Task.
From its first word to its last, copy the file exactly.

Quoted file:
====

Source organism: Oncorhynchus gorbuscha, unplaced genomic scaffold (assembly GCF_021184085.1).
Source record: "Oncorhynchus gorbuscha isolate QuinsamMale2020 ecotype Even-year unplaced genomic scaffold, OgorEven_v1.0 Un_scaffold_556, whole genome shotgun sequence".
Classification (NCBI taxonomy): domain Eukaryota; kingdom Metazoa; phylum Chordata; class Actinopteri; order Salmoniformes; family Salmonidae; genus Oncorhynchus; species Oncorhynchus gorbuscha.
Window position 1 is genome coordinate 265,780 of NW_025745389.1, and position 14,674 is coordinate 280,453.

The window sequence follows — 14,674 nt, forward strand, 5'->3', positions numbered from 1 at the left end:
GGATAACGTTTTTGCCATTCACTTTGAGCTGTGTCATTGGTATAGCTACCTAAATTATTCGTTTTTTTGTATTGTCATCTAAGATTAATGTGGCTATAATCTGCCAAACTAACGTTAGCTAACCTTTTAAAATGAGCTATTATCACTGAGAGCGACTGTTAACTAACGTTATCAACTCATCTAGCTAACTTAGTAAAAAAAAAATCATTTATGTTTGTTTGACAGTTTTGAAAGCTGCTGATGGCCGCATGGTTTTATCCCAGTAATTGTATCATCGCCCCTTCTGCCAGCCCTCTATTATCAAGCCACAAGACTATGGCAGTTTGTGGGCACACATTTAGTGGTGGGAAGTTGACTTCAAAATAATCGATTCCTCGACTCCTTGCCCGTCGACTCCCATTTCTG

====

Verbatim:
Source organism: Oncorhynchus gorbuscha, unplaced genomic scaffold (assembly GCF_021184085.1).
Source record: "Oncorhynchus gorbuscha isolate QuinsamMale2020 ecotype Even-year unplaced genomic scaffold, OgorEven_v1.0 Un_scaffold_556, whole genome shotgun sequence".
Classification (NCBI taxonomy): domain Eukaryota; kingdom Metazoa; phylum Chordata; class Actinopteri; order Salmoniformes; family Salmonidae; genus Oncorhynchus; species Oncorhynchus gorbuscha.
Window position 1 is genome coordinate 265,780 of NW_025745389.1, and position 14,674 is coordinate 280,453.

The window sequence follows — 14,674 nt, forward strand, 5'->3', positions numbered from 1 at the left end:
GGATAACGTTTTTGCCATTCACTTTGAGCTGTGTCATTGGTATAGCTACCTAAATTATTCGTTTTTTTGTATTGTCATCTAAGATTAATGTGGCTATAATCTGCCAAACTAACGTTAGCTAACCTTTTAAAATGAGCTATTATCACTGAGAGCGACTGTTAACTAACGTTATCAACTCATCTAGCTAACTTAGTAAAAAAAAAATCATTTATGTTTGTTTGACAGTTTTGAAAGCTGCTGATGGCCGCATGGTTTTATCCCAGTAATTGTATCATCGCCCCTTCTGCCAGCCCTCTATTATCAAGCCACAAGACTATGGCAGTTTGTGGGCACACATTTAGTGGTGGGAAGTTGACTTCAAAATAATCGATTCCTCGACTCCTTGCCCGTCGACTCCCATTTCTG